PART THREE – COMMUNICATE TOGETHER: these two pages offers some suggestions on how communication can work better, in the certain knowledge that it can go wrong. Does this page offer you some escape hatches!!

…. and now for some more lines to follow:

PHYSICAL CONTACT: Another relevant experiment can be found at:  https://your-nudge.com/physical-contact-whats-right-for-you-and-you/ You may like to start with my brief question located at the very bottom of this page.

THE FIVE LOVE LANGUAGES

These safe experiments were introduced to me by some visitors from America. here is a link to the details: https://www.5lovelanguages.com/

and here is a summary of the SELF-LOVE languages:

….. after all, you cannot expect to offer anything to some-one else, if you cannot offer it to yourself!?

On the website itself you will learn more about possibilities I have touched already – quality timephysical touch and affirmations.

There are other possibilities listed above under ‘Acts of Service’.  Then there is some challenging talk about ‘gifting’ as well. Can you negotiate some more of all these possibilities with some-one else? If that is of interest, does Dan Newby’s work interest you?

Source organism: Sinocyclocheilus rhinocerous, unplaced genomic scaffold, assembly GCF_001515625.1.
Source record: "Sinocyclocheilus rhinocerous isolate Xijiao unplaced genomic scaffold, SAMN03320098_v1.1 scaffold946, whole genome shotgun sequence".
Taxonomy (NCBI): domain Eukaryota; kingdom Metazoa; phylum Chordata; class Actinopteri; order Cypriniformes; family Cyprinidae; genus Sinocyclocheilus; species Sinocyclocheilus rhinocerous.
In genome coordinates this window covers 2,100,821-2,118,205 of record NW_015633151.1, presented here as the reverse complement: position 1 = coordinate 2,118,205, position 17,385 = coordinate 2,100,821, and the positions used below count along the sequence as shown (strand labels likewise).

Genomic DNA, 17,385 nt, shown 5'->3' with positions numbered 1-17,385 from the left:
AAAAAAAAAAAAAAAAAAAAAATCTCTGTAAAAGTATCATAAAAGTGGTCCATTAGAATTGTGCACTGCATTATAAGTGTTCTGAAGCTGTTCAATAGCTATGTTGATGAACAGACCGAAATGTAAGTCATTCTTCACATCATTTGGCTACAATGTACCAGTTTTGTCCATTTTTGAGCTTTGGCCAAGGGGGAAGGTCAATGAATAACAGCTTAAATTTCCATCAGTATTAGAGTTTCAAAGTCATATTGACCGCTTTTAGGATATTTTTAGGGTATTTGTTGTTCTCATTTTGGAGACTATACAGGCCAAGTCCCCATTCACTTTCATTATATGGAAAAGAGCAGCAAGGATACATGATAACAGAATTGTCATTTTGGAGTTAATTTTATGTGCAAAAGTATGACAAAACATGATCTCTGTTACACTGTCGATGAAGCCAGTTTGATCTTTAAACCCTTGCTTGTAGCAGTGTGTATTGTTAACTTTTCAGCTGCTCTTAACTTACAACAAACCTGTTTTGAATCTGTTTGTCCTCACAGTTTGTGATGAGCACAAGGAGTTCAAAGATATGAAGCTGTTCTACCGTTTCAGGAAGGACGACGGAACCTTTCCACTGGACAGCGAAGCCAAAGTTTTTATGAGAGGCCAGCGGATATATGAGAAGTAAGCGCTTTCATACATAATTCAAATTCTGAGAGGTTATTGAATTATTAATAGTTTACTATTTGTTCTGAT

There is a quiz on the Love Languages website that usually gets things going. As I see it, the important thing is for you to find out what is a bit of fun, and what needs to be taken seriously.

Are you ready to find out the difference as your partner(s) sees it, now? I like the welcome page that says:  “when we feel disconnected from the people we care about, life is a lonely place”. It does not have to be like that. What are you willing to negotiate to make sure it is not so?

Finally, here is a resource you may find help, especially as you develop Special Time, as a safe experiment: take a look at:

http://www.estherperel.com

….. where you can find 125 questions relevant to sex in your life.  I like the last one: i!”If you were the author of a book on sex, what would its title be?”

You may find 125 questions tricky to use without coming pressure. As ever, you can take you time. What about you and your partner finding the five most important questions to you, yourself, in order to explore your mutual expectations and, maybe, finding common issues as a first step to negotiating a common purpose for your relationship.

Leads to consider

Designing a safe experiment

Keep it small

Obstacles to safe experiments

So a reasonable route to find is …..?

How will you know you have made some progress?

Does John Roedel help you know what your partner(s) might need?

Index to all pages on this website